Senthilbalaji postponed heart surgery from June 18 to 21 to cooperate with ED, counsel tells Madras HC

Appearing before Justice C.V. Karthikeyan, Solicitor- General Tushar Mehta and Additional Solicitor-General AR.L. Sundaresan vehemently objected to such a claim and said there were no materials to prove it 

Updated - July 12, 2023 11:07 pm IST

Published - July 12, 2023 11:06 pm IST - CHENNAI

The arrested Minister, V. Senthilbalaji, was scheduled to undergo a beating heart coronary artery bypass surgery at Kauvery Hospital in Chennai on June 18. However, he requested the doctors to postpone it to June 21 in order to cooperate with the Enforcement Directorate (ED) which had obtained permission for his custodial interrogation at the hospital, senior counsel N.R. Elango claimed before the Madras High Court on Wednesday.

This submission was made before Justice C.V. Karthikeyan, the third judge hearing a habeas corpus petition filed by the Minister’s wife Megala following a split verdict by two judges of a Division Bench on July 4. It led to a bustle in the court hall with Solicitor- General Tushar Mehta and Additional Solicitor-General AR.L. Sundaresan vehemently opposing the claim and contending that there was no material to prove such a claim being made now.

The claim regarding postponement of surgery gained significance in the light of the argument advanced by senior counsel Kapil Sibal, representing the habeas corpus petitioner, that the Principal Sessions Court in Chennai had permitted the ED to subject the Minister to custodial interrogation at the private hospital for eight days from June 17 to 24, but the investigating officer failed to take custody and therefore such custody could not be sought again.

Answering the argument, the Solicitor-General told the court that the ED had actually obtained permission for custodial interrogation from the sessions judge on June 16 and wrote to the doctors of the private hospital immediately, wanting to know if they could interrogate the Minister. The doctors replied on June 17 that the interrogation could be carried out only under medical supervision and that it would have to be stopped in case of an emergency.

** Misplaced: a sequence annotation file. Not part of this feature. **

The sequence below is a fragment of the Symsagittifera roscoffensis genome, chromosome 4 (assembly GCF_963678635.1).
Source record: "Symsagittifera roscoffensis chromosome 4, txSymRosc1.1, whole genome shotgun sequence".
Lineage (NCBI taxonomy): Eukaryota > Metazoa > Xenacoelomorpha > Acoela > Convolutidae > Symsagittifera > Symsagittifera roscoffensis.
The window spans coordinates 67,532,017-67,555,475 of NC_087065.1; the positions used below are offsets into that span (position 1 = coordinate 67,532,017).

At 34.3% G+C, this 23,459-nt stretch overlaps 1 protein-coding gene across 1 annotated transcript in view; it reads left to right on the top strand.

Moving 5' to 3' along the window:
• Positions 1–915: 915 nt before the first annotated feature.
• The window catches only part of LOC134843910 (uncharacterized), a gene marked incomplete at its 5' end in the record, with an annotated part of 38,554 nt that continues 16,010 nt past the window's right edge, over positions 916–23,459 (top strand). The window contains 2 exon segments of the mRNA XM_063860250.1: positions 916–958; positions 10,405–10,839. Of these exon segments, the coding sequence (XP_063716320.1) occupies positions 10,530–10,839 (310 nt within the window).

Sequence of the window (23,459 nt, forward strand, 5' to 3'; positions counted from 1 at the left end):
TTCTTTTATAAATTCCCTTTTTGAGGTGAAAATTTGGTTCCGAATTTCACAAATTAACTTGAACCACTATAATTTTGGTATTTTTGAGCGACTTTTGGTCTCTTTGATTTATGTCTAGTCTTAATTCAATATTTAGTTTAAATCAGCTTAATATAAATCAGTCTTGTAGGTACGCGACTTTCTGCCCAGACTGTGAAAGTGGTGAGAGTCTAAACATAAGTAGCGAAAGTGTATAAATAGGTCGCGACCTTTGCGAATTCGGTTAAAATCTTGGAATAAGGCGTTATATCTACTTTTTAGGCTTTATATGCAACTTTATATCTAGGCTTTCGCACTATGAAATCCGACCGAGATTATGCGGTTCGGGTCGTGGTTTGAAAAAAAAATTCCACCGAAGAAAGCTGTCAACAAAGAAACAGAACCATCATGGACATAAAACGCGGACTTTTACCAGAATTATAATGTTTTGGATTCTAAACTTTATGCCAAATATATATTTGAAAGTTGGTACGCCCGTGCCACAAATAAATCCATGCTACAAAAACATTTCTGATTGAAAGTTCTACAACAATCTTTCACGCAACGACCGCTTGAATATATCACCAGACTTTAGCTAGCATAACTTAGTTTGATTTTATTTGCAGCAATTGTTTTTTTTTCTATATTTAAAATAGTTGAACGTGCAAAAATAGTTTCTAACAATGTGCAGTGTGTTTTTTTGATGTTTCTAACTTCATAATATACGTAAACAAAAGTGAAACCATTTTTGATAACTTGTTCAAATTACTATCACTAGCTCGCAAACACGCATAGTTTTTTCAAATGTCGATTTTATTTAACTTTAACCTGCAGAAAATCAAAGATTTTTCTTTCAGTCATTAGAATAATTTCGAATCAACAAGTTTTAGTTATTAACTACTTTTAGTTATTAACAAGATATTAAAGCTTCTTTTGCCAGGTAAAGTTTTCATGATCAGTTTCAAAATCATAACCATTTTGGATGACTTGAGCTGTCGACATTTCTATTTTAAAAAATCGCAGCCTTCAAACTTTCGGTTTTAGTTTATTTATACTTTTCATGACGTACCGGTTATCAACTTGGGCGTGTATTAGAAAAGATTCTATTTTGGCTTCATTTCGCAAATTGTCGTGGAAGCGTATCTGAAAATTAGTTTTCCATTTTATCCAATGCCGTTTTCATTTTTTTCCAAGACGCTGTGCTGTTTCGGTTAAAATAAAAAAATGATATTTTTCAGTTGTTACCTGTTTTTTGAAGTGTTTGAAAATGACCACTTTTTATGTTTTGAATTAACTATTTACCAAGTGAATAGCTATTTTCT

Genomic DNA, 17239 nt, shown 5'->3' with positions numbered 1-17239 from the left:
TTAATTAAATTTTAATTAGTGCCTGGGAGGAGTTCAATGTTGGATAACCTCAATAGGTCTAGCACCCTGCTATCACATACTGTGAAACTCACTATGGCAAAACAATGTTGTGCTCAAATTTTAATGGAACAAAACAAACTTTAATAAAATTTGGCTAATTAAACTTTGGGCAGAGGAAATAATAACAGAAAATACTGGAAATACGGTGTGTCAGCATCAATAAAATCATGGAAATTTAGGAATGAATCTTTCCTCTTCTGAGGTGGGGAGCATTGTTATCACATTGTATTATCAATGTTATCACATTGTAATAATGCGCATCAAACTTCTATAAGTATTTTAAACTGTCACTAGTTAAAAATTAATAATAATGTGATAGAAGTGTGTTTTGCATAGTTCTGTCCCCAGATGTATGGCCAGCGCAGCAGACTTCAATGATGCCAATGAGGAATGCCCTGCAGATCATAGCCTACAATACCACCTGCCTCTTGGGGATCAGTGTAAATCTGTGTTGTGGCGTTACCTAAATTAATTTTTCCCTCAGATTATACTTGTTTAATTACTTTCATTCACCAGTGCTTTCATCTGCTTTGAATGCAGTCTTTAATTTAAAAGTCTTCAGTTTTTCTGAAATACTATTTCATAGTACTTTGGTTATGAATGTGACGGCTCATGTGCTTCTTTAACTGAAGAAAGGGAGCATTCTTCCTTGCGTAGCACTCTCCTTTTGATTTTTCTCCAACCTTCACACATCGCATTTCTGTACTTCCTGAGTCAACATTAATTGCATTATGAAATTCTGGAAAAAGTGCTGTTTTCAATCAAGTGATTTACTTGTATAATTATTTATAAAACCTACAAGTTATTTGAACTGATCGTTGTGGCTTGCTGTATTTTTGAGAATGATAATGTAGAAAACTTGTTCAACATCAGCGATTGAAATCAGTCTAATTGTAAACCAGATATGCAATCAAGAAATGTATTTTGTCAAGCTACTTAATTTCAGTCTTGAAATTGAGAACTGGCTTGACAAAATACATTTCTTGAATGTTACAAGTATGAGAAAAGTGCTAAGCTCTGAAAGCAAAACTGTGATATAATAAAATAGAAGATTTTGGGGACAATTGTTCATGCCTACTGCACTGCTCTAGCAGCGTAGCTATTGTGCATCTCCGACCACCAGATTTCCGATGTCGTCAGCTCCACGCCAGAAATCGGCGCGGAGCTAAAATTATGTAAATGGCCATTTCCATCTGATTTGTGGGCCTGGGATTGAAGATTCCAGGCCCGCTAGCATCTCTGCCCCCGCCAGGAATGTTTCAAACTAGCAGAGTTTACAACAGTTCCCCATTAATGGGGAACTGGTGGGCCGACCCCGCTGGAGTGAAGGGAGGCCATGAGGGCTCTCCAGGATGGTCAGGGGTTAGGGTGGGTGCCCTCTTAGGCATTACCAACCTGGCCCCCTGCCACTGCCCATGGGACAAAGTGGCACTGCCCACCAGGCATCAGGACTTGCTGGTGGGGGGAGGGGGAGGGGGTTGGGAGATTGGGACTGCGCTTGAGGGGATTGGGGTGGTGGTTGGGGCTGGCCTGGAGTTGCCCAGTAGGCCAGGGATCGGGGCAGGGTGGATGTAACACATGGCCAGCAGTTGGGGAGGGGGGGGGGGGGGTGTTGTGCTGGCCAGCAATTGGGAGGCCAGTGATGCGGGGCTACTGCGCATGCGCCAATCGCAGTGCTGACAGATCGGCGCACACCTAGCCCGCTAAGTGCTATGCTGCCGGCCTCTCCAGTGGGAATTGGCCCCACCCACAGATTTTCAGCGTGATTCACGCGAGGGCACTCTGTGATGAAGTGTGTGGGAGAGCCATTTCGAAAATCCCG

“If we had taken his custody at the hospital itself and if he had suddenly developed chest pain during interrogation, who will take responsibility Milord,” the SG asked. Further, referring to the Minister having actually complained of chest pain immediately after his arrest at 1.39 a.m. on June 13, leading to his hospitalisation the same night, the SG said, “In all probability, he would have developed chest pain during interrogation too.”

The SG further argued that the ED could not be denied the opportunity of custodial interrogation simply because of the expiry of 15 days from the day of arrest. Fifteen days is the maximum period for which the ED is entitled to subject an accused to custodial interrogation and not the period before which the custody must be taken. Otherwise, every other accused would get admitted to hospital for 15 days and conveniently avoid being interrogated, he said.

At this point of time, the judge, in a lighter vein, quipped, “And they will have to get operated upon also.”

The SG concurred and said, “Sometimes, the stakes are so high in money-laundering cases that getting operated upon is found better than getting interrogated. Even presuming that the Minister was genuinely unwell, for me, it was an impossibility to interrogate him at the hospital in accordance with the conditions imposed by the sessions judge.”

Other arguments

Replying to the other arguments advanced by Mr. Sibal on behalf of the petitioner, Mr. Mehta said the ED officials only arrive at a prima facie satisfaction of guilt, on the basis of material collected by them, before exercising their powers under Section 19 of the Prevention of Money Laundering Act (PMLA), 2002, to arrest an accused and therefore, it could not be argued that the officials had no powers to investigate or interrogate after having invoked the legal provision.

The SG said the Supreme Court had stated that the ED officials were not police officers only because money laundering was a non-bailable offence and not for the purpose of holding that they could not investigate the offence or interrogate the accused. He said the ED actually had a duty, not just powers, to unearth the trail behind money-laundering offences and therefore, it had to subject the accused to custodial interrogation.

“I never use the expression, ‘power to investigate.’ I always use the expression, ‘duty to investigate.’ Denial of custodial interrogation denies me my duty to investigate. The words ‘investigation’ and ‘inquiry’ have been used interchangeably in the Act [PMLA] and they have to be understood according to their context. Investigation runs through the fabric of the PMLA. Their argument of my not having the power to interrogate was never raised in the history of the PMLA for good reasons,” he said.

After the SG concluded his arguments, the judge wanted Mr. Sibal to respond on Thursday itself. However, since it was represented that the senior counsel was unwell and required medical attention, the judge directed the High Court Registry to list the case for Friday and reminded all senior counsel that the Supreme Court had insisted upon an early disposal of the case.

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